Smart cargo search and market price discovery: Trans.eu’s algorithms

- Author: Agnieszka Szubert

With the help of artificial intelligence, digital logistics platforms can recognize the patterns behind completed freight orders. If the volume of data is large enough, it can be used to calculate market-compliant price proposals that shippers, forwarders or carriers can use to significantly improve their negotiating position. As one of the largest digital logistics platforms in Europe, Trans.eu is one of the pioneers in this field.

Artificial intelligence can make people happy: dating sites discovered machine learning a long time ago to improve the search results of lonely hearts. With massive investments in advertising and technology, the leading providers in this segment have gained high market shares and user numbers. Parship alone is said to have more than 4.5 million members, giving the algorithms a solid database.

But it is not only private happiness that benefits from the achievements of digitization. The search for suitable transport partners and the determination of fair freight prices can also be optimized by smart algorithms. Here, too, the quality of the results depends on the mass of data available. The greater the number of freight orders completed each day, the more information the algorithm can use for its work – and the more accurate its results will be.

Learning from past data

The logistics platform Trans.eu, which operates throughout Europe, draws here on the data and daily inquiries of 40,000 users. This data pool is analyzed through machine learning. Trans.eu has developed a powerful algorithm that “learns” the behavior of market participants using data from the past. On this basis, a model is created that can be used to determine price proposals for future tours based on the learned rules.

In practice, this means that intelligent algorithms compare the stored offers and agreements and, on this basis, create proposals for current freight prices. These take into account factors such as the respective routes, time aspects, spot and standard offers, and other factors. This provides all parties involved with an ongoing insight into constantly changing market prices – an ideal basis for price negotiations. The other advantages of pricing with the help of machine learning are also obvious: the use of the algorithm saves the client (shipper or freight forwarder) a significant amount of time, helps avoid errors, and increases effectiveness. Another plus point is that the knowledge is no longer lost when employees change. Since Trans.eu’s algorithm has learned behavior based on data from the past, a new employee will also benefit from this knowledge.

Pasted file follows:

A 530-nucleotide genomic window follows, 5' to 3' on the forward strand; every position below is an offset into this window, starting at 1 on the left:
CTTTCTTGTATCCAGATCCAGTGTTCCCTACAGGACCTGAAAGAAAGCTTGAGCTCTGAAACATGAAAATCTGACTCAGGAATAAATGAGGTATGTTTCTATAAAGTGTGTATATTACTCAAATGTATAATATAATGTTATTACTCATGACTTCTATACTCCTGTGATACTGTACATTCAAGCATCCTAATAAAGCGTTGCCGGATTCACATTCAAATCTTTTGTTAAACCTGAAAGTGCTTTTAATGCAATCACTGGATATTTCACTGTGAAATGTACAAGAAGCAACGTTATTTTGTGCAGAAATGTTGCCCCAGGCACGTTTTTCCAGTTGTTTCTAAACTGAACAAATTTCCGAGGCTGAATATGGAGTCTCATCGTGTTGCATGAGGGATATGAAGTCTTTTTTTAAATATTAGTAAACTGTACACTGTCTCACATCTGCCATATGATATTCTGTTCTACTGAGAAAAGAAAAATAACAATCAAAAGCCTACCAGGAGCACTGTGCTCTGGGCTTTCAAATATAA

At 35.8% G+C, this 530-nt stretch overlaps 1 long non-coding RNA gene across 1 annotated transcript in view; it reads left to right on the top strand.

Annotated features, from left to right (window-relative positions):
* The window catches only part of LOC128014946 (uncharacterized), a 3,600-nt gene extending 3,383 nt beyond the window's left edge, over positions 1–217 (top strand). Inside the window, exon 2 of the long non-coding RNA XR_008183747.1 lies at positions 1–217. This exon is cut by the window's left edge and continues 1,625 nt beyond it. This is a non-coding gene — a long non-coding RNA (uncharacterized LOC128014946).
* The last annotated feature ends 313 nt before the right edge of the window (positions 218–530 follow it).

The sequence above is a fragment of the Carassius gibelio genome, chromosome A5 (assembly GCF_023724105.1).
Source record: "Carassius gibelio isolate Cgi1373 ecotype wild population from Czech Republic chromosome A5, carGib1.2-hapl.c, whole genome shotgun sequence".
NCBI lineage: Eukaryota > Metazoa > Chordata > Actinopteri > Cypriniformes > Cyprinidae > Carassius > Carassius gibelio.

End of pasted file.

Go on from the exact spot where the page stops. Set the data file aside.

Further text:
The term “artificial intelligence”

Artificial intelligence (AI) is one of the megatrends of digitalization, but the exact meaning of AI is unclear to many stakeholders: in the human brain, there are about 100 billion neurons that are networked with each other. The transmission of information between neurons takes place via electrical impulses. This enables humans to learn, draw conclusions and think abstractly. In so-called “artificial intelligence”, neurons are replaced by artificial neurons and trained by means of algorithms. However, human intelligence is not replicated – machine learning is used to learn pattern recognition based on a variety of data.

Machine Learning can, for example, automatically learn a set of rules based on training data. This saves companies from having to manually create a model and the associated effort, such as defining rules, checks and interpretations. The quality of the training data is crucial for success.

Learning without memorizing

When developing a machine learning model, two tasks are particularly challenging. These include so-called feature selection, by which is meant the selection of a subset of relevant features of a data set from the numerous features of past transport jobs. This involves, for example, the selection of the destination, weight or transport type. The second challenging task is the so-called “overfitting/underfitting”. The model must be mathematically complex enough to learn human behavior. However, it should not learn by rote. The desired solution is called a generalizing model by machine learning engineers.